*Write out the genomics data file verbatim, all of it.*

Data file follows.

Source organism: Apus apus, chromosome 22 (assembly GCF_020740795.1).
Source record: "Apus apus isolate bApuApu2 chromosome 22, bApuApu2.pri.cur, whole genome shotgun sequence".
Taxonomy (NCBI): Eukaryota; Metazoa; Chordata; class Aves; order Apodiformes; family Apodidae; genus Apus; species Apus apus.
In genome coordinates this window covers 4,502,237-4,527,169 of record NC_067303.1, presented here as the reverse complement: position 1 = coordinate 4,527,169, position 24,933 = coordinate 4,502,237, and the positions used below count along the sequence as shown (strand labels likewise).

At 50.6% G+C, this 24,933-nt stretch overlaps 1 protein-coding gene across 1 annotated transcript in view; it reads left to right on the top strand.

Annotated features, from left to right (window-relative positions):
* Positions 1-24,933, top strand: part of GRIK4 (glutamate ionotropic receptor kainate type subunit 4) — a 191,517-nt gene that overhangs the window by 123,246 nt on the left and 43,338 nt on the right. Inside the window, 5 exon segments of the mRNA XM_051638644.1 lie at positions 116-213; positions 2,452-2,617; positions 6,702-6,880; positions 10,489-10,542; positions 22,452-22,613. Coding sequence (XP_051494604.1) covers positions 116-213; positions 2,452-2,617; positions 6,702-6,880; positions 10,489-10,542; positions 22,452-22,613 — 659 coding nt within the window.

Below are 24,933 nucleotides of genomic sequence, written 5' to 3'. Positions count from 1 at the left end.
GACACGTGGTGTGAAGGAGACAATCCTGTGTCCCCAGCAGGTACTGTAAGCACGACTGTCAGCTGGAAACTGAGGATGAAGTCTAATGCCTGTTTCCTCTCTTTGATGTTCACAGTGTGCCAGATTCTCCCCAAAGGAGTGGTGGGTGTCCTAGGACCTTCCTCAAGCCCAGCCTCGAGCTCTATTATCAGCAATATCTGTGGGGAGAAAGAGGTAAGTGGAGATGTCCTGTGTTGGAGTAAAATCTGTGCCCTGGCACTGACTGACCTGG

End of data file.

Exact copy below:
Source organism: Apus apus, chromosome 22 (assembly GCF_020740795.1).
Source record: "Apus apus isolate bApuApu2 chromosome 22, bApuApu2.pri.cur, whole genome shotgun sequence".
Taxonomy (NCBI): Eukaryota; Metazoa; Chordata; class Aves; order Apodiformes; family Apodidae; genus Apus; species Apus apus.
In genome coordinates this window covers 4,502,237-4,527,169 of record NC_067303.1, presented here as the reverse complement: position 1 = coordinate 4,527,169, position 24,933 = coordinate 4,502,237, and the positions used below count along the sequence as shown (strand labels likewise).

At 50.6% G+C, this 24,933-nt stretch overlaps 1 protein-coding gene across 1 annotated transcript in view; it reads left to right on the top strand.

Annotated features, from left to right (window-relative positions):
* Positions 1-24,933, top strand: part of GRIK4 (glutamate ionotropic receptor kainate type subunit 4) — a 191,517-nt gene that overhangs the window by 123,246 nt on the left and 43,338 nt on the right. Inside the window, 5 exon segments of the mRNA XM_051638644.1 lie at positions 116-213; positions 2,452-2,617; positions 6,702-6,880; positions 10,489-10,542; positions 22,452-22,613. Coding sequence (XP_051494604.1) covers positions 116-213; positions 2,452-2,617; positions 6,702-6,880; positions 10,489-10,542; positions 22,452-22,613 — 659 coding nt within the window.

Below are 24,933 nucleotides of genomic sequence, written 5' to 3'. Positions count from 1 at the left end.
GACACGTGGTGTGAAGGAGACAATCCTGTGTCCCCAGCAGGTACTGTAAGCACGACTGTCAGCTGGAAACTGAGGATGAAGTCTAATGCCTGTTTCCTCTCTTTGATGTTCACAGTGTGCCAGATTCTCCCCAAAGGAGTGGTGGGTGTCCTAGGACCTTCCTCAAGCCCAGCCTCGAGCTCTATTATCAGCAATATCTGTGGGGAGAAAGAGGTAAGTGGAGATGTCCTGTGTTGGAGTAAAATCTGTGCCCTGGCACTGACTGACCTGG